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Central Valley

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Most people wouldn’t think of the San Joaquin Valley - California’s agricultural heartland - as a hotbed for sexually transmitted infections. But the agriculturally rich yet impoverished region has a significant and growing HIV/AIDS problem that’s troubling local health officials.

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The sustained fire power and reach of seven news outlets – combined with community outreach efforts – have yielded results as we approach the one-year anniversary of the new Reporting on Health Collaborative and its series on the toll of valley fever.

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California’s tally of valley fever cases dropped by more than 1,000 last year and some counties have also seen fewer cases in the early months of 2013. But public health officials say it’s too early to identify long-term trends in the numbers.

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Why is the high school dropout rate in the San Joaquin Valley among the highest in the California? CapRadio will produce a documentary that tells stories of youth and adults touched by the dropout crisis with accuracy, depth, nuance and respect.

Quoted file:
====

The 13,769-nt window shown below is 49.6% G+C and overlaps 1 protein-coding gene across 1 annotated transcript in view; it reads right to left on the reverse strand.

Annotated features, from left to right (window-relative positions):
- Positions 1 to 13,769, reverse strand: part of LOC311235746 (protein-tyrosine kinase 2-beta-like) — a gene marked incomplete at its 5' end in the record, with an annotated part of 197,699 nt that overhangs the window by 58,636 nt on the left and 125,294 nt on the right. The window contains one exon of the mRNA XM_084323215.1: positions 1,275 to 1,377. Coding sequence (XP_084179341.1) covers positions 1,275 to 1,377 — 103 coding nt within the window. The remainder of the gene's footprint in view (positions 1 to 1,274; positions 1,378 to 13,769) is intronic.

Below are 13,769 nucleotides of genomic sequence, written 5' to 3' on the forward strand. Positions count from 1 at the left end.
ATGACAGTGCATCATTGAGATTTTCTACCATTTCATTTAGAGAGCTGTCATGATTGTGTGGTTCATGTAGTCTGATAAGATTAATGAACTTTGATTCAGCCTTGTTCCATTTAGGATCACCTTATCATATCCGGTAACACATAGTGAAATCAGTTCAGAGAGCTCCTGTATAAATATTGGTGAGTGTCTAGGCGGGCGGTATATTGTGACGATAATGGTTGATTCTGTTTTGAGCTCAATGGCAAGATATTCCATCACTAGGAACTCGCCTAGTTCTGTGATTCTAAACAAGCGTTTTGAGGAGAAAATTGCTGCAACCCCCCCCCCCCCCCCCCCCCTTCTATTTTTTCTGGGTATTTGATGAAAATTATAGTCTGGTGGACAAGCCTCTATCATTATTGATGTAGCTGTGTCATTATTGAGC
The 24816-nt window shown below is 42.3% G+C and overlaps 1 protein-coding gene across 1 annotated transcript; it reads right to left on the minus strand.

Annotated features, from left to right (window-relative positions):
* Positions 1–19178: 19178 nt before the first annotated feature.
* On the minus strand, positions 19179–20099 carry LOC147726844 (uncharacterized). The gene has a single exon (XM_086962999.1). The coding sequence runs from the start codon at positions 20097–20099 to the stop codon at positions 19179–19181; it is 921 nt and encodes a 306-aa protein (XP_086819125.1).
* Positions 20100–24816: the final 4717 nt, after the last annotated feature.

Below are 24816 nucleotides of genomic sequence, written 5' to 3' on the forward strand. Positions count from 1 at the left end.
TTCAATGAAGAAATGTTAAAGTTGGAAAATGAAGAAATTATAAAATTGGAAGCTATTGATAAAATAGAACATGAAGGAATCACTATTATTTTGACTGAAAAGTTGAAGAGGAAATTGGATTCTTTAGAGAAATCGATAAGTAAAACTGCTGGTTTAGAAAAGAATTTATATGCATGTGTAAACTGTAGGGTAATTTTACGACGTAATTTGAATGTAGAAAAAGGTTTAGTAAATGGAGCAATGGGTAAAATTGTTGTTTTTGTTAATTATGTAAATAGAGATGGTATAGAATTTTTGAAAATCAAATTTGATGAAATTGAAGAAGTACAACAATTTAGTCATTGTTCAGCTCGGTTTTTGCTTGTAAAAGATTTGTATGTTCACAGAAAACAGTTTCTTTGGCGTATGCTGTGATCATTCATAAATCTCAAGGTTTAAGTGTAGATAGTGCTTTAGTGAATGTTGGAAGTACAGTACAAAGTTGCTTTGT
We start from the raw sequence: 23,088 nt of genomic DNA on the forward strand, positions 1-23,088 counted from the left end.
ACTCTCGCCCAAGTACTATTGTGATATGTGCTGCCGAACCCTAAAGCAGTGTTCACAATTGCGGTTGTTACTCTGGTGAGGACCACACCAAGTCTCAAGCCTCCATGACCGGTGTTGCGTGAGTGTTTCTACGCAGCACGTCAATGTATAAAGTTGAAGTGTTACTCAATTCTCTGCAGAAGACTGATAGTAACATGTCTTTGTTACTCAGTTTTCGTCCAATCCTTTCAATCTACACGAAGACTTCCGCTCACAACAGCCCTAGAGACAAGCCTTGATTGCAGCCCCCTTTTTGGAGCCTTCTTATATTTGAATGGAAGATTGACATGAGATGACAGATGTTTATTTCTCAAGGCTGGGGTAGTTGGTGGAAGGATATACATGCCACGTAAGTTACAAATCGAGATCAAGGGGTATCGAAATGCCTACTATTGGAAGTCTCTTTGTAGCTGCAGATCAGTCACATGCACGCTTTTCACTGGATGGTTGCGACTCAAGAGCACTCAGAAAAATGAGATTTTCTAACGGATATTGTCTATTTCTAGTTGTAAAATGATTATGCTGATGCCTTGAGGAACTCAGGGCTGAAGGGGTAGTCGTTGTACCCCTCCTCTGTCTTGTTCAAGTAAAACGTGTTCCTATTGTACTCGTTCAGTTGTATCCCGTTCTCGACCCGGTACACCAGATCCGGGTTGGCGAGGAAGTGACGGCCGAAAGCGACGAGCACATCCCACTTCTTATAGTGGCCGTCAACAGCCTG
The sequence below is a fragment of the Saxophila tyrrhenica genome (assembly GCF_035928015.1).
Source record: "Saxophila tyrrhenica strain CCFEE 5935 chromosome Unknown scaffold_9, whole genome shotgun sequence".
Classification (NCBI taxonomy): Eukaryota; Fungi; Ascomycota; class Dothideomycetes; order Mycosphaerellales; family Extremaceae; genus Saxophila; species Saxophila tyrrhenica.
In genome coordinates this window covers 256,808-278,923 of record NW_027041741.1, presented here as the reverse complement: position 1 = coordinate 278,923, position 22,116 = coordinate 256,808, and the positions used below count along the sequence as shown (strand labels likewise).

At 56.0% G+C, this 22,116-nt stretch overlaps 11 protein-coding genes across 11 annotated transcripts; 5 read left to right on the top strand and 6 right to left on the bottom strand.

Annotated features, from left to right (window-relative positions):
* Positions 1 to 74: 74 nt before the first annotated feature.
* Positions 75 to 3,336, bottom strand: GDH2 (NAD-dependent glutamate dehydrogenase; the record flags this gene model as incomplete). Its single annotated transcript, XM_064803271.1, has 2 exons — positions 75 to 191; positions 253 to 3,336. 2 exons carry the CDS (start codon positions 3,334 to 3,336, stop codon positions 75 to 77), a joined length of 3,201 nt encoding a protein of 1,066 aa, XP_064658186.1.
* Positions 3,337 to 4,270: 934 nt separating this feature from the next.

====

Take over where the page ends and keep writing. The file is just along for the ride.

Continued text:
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At age 52, Bakersfield Police Captain Archie Scott was healthy and extremely fit. Then valley fever ended his career. “We didn’t know what we were dealing with,” he said.

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Valley fever is a drain on taxpayers. An estimated 60 percent of valley fever-related hospitalizations - resulting in charges of close to $2 billion over 10 years in California alone - are covered by government programs.

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Valley fever starts with the simple act of breathing. In about 100 cases every year nationally the fever kills. That’s more deaths than those caused by hantavirus, whooping cough, and salmonella poisoning combined, yet all of these conditions receive far more attention from public health officials.

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What are the symptoms? Fever, a persistent cough that won’t go away, night sweats, weight loss, and different kinds of rashes. Once a person is infected with the fungus, it does not leave the body.

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Valley fever feeds on heat. And as the average temperature ticks up with each passing decade, experts are concerned that the fungus’ footprint and impact are expanding, as evidenced by a rise in cases in areas far outside the hot spots of the Central Valley of California.

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Interested in covering veterans' issues? Poynter News University has a webinar for you. Also, take a look at this week's handful of opportunities in web reporting and editing.

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